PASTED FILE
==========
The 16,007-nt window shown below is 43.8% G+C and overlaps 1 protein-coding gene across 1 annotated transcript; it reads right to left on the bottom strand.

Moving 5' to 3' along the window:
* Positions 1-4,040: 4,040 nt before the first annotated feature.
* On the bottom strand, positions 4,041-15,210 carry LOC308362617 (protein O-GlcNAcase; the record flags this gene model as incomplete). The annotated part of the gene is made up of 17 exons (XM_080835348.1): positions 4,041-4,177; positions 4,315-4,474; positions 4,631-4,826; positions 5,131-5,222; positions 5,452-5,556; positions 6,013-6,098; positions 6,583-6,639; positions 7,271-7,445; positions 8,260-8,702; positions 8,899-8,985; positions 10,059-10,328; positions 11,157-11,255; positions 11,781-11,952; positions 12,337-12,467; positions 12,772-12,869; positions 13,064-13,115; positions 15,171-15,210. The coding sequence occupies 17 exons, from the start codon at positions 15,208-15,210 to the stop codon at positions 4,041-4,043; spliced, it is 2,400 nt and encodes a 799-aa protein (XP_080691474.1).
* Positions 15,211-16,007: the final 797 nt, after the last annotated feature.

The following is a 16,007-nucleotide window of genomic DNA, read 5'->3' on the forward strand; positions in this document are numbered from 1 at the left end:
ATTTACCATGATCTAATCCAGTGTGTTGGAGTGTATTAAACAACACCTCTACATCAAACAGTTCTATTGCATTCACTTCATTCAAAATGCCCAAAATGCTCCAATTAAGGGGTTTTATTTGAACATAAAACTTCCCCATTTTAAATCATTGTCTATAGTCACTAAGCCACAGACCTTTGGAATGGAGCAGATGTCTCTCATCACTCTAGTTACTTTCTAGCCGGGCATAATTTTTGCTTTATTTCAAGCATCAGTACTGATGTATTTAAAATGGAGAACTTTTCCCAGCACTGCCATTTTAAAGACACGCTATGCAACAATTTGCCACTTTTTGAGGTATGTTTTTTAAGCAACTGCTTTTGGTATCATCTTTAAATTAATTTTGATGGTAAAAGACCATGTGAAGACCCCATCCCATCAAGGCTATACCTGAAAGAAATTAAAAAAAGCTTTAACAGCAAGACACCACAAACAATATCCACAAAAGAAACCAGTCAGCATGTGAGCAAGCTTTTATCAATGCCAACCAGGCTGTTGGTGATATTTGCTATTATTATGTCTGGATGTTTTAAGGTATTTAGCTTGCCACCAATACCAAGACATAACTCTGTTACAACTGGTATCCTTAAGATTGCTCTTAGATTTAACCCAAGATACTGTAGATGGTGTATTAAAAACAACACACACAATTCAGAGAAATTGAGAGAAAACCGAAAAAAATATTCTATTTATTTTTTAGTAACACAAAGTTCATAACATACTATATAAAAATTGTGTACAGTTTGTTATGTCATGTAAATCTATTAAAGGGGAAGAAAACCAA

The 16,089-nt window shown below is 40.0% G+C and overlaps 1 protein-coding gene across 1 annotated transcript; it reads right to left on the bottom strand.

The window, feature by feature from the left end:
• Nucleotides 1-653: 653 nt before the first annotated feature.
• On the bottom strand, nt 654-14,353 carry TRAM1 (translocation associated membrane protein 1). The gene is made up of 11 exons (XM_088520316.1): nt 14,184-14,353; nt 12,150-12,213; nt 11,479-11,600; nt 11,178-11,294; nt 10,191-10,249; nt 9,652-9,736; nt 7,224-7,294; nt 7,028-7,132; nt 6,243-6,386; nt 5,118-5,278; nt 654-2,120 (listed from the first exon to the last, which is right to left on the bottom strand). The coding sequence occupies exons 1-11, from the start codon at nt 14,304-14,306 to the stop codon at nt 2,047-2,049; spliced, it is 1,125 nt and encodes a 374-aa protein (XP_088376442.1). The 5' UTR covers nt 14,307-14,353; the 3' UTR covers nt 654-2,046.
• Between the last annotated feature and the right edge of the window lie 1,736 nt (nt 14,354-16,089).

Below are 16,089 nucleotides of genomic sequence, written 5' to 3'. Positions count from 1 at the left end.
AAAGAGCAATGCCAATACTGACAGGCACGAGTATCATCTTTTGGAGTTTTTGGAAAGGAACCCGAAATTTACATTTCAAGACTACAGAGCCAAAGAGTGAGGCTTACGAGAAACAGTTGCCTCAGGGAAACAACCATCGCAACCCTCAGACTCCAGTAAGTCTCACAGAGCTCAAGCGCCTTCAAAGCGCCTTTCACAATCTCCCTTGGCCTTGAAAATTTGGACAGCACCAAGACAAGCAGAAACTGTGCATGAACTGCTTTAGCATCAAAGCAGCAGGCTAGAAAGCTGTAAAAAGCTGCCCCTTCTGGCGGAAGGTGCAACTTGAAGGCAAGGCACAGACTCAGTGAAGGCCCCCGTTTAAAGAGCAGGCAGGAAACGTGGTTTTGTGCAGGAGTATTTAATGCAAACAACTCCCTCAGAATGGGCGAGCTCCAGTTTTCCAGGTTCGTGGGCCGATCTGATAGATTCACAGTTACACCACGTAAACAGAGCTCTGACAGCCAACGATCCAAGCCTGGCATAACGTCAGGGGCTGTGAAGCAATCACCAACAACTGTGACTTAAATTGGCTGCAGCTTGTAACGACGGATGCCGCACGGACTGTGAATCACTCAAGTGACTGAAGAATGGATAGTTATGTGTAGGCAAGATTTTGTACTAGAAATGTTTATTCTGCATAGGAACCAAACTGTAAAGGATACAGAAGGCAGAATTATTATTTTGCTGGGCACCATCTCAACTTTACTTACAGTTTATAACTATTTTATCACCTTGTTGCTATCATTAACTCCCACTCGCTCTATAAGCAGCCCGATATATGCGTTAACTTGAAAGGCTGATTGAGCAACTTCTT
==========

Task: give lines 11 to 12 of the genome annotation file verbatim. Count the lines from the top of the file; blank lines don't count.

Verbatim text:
• On the bottom strand, nt 654-14,353 carry TRAM1 (translocation associated membrane protein 1). The gene is made up of 11 exons (XM_088520316.1): nt 14,184-14,353; nt 12,150-12,213; nt 11,479-11,600; nt 11,178-11,294; nt 10,191-10,249; nt 9,652-9,736; nt 7,224-7,294; nt 7,028-7,132; nt 6,243-6,386; nt 5,118-5,278; nt 654-2,120 (listed from the first exon to the last, which is right to left on the bottom strand). The coding sequence occupies exons 1-11, from the start codon at nt 14,304-14,306 to the stop codon at nt 2,047-2,049; spliced, it is 1,125 nt and encodes a 374-aa protein (XP_088376442.1). The 5' UTR covers nt 14,307-14,353; the 3' UTR covers nt 654-2,046.
• Between the last annotated feature and the right edge of the window lie 1,736 nt (nt 14,354-16,089).